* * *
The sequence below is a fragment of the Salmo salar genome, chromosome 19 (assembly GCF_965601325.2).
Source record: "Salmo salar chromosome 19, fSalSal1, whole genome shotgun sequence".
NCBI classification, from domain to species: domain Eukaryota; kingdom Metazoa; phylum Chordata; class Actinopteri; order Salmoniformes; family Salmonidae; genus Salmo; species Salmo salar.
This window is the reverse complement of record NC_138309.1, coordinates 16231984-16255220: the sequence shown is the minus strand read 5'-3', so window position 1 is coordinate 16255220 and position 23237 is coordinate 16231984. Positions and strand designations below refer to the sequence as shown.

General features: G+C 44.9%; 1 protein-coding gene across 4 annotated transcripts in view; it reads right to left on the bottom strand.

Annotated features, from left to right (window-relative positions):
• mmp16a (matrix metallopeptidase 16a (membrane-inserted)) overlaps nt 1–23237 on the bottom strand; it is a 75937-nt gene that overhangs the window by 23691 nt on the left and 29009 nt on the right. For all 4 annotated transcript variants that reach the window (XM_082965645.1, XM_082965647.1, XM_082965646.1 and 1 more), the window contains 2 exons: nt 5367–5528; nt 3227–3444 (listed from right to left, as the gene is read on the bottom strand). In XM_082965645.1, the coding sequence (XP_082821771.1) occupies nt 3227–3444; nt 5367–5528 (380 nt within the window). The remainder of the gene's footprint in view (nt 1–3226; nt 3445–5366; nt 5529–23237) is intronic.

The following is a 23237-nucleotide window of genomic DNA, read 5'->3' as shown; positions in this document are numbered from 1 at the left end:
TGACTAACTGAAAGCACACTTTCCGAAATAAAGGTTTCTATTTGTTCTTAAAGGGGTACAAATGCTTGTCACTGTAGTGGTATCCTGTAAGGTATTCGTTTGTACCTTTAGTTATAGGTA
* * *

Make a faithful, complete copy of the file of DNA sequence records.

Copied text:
The sequence below is a fragment of the Salmo salar genome, chromosome 19 (assembly GCF_965601325.2).
Source record: "Salmo salar chromosome 19, fSalSal1, whole genome shotgun sequence".
NCBI classification, from domain to species: domain Eukaryota; kingdom Metazoa; phylum Chordata; class Actinopteri; order Salmoniformes; family Salmonidae; genus Salmo; species Salmo salar.
This window is the reverse complement of record NC_138309.1, coordinates 16231984-16255220: the sequence shown is the minus strand read 5'-3', so window position 1 is coordinate 16255220 and position 23237 is coordinate 16231984. Positions and strand designations below refer to the sequence as shown.

General features: G+C 44.9%; 1 protein-coding gene across 4 annotated transcripts in view; it reads right to left on the bottom strand.

Annotated features, from left to right (window-relative positions):
• mmp16a (matrix metallopeptidase 16a (membrane-inserted)) overlaps nt 1–23237 on the bottom strand; it is a 75937-nt gene that overhangs the window by 23691 nt on the left and 29009 nt on the right. For all 4 annotated transcript variants that reach the window (XM_082965645.1, XM_082965647.1, XM_082965646.1 and 1 more), the window contains 2 exons: nt 5367–5528; nt 3227–3444 (listed from right to left, as the gene is read on the bottom strand). In XM_082965645.1, the coding sequence (XP_082821771.1) occupies nt 3227–3444; nt 5367–5528 (380 nt within the window). The remainder of the gene's footprint in view (nt 1–3226; nt 3445–5366; nt 5529–23237) is intronic.

The following is a 23237-nucleotide window of genomic DNA, read 5'->3' as shown; positions in this document are numbered from 1 at the left end:
TGACTAACTGAAAGCACACTTTCCGAAATAAAGGTTTCTATTTGTTCTTAAAGGGGTACAAATGCTTGTCACTGTAGTGGTATCCTGTAAGGTATTCGTTTGTACCTTTAGTTATAGGTA